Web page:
The main goal of carbon capture and storage (CCS) is to reduce CO2 emissions to mitigate climate change based on a zero-leakage, emission-free, low-risk technology. In recent years TNO has been involved in numerous projects related to subsurface storage of CO2, leading to an internationally recognised position in this field.
A major issue in CCS is the safety and effectiveness of underground storage in relation to public acceptance, safety and environmental regulation and emission allowance trading and certification. This requires a comprehensive transparent, verifiable and practicable method for risk management. TNO has developed a CO2 storage risk assessment framework using components from existing evaluation methods for complex systems with special reference to two complementary methods:
The first method was originally developed to assess the short to (very) long-term risks related to nuclear waste disposal sites and the second was originally developed to assess and rank investment opportunities in the chemicals and oil & gas industries.
The implementation of large scale CCS therefore requires a complete consolidated workflow for risk assessment and management of underground CO2 storage adjusted to best practice in industrial safety and environmental assessment. The workflow, supported by a risk assessment toolbox, provides guidance and advice to clients in all fields of CO2 geological storage and can also support policy decisions. The explicit choice of models and tools to be used in the various stages of risk management will depend on the site-specific geological and geographical characteristics along with the engineering design of the CO2 storage facility. The choice of appropriate models is very much dependent on the scope and the expected results of the study as well as the lifetime of the CO2 storage project.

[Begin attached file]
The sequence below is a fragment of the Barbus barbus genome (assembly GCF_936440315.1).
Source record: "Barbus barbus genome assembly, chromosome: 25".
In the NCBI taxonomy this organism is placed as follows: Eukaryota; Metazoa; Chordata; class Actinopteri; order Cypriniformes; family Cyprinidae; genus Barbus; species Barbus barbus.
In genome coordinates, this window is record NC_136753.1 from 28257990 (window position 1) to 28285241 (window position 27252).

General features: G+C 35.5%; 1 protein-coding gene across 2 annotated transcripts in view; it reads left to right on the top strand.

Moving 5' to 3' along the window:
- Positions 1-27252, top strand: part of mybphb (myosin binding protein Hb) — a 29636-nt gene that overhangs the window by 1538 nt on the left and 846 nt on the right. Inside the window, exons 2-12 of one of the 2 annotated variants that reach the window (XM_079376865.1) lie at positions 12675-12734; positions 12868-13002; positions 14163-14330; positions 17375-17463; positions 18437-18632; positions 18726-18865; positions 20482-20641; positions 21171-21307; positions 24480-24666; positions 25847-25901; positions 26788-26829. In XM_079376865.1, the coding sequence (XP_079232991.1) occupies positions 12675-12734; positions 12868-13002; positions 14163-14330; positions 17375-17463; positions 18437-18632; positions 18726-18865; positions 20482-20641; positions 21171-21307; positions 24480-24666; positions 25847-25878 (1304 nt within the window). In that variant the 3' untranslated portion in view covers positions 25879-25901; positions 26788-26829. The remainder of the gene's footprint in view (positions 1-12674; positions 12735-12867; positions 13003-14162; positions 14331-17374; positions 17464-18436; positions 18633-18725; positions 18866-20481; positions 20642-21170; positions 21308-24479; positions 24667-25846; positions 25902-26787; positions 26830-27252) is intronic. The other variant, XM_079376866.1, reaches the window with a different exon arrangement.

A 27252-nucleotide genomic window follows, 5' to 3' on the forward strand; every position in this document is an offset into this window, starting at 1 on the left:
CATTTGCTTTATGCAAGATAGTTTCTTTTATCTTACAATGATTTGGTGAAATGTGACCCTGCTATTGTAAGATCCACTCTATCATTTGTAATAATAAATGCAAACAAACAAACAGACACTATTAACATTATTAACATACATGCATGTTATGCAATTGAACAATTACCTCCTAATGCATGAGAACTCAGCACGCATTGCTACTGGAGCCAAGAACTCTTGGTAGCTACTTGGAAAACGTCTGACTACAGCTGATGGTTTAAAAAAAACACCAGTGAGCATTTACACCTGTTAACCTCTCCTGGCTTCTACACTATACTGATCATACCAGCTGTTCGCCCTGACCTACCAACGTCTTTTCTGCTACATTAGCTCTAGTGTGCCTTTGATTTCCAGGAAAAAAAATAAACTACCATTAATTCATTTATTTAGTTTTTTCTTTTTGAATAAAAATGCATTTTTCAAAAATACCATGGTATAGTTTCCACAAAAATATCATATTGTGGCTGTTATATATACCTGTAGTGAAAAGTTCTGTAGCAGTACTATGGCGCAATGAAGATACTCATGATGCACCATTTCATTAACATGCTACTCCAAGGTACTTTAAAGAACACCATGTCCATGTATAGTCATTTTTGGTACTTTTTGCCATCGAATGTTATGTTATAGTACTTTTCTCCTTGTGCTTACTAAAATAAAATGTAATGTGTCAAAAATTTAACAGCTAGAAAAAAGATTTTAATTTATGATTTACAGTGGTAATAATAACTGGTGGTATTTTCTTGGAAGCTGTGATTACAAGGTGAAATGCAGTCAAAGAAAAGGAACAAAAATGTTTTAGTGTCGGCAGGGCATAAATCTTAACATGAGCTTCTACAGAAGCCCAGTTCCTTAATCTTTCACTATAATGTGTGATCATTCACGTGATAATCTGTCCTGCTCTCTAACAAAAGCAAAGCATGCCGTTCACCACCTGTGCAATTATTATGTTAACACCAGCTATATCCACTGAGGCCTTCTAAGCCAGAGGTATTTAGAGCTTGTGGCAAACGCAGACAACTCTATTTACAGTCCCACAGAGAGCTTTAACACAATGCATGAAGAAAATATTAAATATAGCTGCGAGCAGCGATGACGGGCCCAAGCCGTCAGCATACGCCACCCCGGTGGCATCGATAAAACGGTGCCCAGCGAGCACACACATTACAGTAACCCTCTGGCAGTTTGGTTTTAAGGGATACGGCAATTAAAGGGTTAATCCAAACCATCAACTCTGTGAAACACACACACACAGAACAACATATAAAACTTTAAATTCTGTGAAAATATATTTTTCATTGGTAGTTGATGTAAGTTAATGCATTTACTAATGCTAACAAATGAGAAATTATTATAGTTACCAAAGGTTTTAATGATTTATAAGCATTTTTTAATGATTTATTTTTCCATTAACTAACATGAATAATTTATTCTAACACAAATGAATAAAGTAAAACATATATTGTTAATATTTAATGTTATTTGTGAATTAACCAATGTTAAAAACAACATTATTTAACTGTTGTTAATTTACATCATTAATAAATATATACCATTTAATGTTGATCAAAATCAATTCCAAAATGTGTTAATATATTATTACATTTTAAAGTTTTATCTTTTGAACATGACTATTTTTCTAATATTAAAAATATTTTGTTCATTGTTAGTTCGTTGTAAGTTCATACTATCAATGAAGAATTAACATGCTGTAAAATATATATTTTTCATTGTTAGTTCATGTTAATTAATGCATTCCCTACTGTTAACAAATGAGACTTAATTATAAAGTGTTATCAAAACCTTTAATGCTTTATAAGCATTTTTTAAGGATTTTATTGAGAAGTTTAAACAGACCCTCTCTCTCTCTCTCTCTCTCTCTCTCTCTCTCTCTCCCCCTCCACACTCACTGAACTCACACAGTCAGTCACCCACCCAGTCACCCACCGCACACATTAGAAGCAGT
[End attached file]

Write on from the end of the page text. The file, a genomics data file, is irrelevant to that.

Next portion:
The use of tools can be optimised for a site-specific application by building a toolbox that enables the results of the different tools to be combined and a risk-based monitoring and mitigation plan to be developed to improve the overall performance of the site during the total lifetime of a CCS project. The toolbox serves as both a practical guide to industry and regulators in the licensing process and a support for environmental policy decisions.